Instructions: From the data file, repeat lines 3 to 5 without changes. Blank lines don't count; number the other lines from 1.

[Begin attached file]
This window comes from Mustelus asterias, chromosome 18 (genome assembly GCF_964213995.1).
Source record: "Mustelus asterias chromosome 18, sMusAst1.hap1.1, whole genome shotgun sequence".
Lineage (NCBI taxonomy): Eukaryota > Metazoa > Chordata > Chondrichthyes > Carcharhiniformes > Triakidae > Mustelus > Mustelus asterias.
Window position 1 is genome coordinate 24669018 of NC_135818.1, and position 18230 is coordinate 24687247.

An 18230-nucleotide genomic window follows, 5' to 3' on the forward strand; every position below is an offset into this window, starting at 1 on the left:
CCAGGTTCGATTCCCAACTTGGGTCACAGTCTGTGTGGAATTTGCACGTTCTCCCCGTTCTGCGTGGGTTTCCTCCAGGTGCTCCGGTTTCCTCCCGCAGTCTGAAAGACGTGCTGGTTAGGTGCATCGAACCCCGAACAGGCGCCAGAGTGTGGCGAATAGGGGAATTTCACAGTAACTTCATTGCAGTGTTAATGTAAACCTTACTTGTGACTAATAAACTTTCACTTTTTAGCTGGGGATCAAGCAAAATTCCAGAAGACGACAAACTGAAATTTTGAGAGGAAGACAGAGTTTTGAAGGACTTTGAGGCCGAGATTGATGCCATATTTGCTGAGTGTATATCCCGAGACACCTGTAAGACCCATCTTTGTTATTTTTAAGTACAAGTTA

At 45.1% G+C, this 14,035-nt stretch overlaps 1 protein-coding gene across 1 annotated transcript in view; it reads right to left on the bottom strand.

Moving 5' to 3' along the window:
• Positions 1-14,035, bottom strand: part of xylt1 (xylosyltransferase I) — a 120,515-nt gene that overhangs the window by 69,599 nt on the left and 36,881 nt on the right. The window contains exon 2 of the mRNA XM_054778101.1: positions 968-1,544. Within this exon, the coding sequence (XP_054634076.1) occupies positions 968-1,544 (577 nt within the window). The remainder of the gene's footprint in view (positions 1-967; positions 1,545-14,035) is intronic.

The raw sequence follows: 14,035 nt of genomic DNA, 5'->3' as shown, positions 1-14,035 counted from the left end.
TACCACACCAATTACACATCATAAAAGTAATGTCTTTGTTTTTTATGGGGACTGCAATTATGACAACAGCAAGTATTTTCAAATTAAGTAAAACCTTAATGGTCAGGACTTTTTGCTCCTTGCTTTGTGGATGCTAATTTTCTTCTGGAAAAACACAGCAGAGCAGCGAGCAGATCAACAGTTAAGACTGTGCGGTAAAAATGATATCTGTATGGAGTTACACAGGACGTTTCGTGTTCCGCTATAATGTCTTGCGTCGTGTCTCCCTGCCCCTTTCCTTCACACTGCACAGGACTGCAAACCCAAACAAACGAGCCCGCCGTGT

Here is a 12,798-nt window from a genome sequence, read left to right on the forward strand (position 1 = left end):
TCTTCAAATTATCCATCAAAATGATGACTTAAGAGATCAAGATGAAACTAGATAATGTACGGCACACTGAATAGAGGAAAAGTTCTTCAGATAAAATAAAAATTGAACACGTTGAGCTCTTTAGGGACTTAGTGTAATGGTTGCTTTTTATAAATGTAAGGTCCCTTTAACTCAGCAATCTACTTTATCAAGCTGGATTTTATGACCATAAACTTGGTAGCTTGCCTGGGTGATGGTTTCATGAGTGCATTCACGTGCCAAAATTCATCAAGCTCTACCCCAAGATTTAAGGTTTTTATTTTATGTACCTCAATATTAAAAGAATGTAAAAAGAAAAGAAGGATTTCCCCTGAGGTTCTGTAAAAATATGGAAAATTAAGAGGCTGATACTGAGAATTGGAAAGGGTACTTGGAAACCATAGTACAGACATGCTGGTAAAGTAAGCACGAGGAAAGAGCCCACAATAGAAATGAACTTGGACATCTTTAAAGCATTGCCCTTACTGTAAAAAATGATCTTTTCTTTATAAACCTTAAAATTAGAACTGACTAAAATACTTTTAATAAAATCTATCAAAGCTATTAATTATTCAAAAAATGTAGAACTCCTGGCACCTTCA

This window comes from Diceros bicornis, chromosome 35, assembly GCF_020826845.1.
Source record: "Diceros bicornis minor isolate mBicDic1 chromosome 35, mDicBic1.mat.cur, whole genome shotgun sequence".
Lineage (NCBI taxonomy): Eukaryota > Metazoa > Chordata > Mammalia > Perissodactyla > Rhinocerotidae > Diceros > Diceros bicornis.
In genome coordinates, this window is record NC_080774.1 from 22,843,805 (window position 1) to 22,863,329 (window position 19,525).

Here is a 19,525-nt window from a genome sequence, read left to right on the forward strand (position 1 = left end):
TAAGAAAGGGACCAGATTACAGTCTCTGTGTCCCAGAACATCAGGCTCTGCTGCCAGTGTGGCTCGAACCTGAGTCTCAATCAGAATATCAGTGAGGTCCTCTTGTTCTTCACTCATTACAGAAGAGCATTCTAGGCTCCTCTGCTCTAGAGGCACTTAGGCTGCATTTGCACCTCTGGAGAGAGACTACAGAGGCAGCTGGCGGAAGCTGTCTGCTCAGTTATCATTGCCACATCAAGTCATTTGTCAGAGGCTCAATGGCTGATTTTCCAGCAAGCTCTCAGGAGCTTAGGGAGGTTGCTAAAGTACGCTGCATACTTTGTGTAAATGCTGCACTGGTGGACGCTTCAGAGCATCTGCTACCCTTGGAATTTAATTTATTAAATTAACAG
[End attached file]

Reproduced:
Lineage (NCBI taxonomy): Eukaryota > Metazoa > Chordata > Chondrichthyes > Carcharhiniformes > Triakidae > Mustelus > Mustelus asterias.
Window position 1 is genome coordinate 24669018 of NC_135818.1, and position 18230 is coordinate 24687247.

An 18230-nucleotide genomic window follows, 5' to 3' on the forward strand; every position below is an offset into this window, starting at 1 on the left: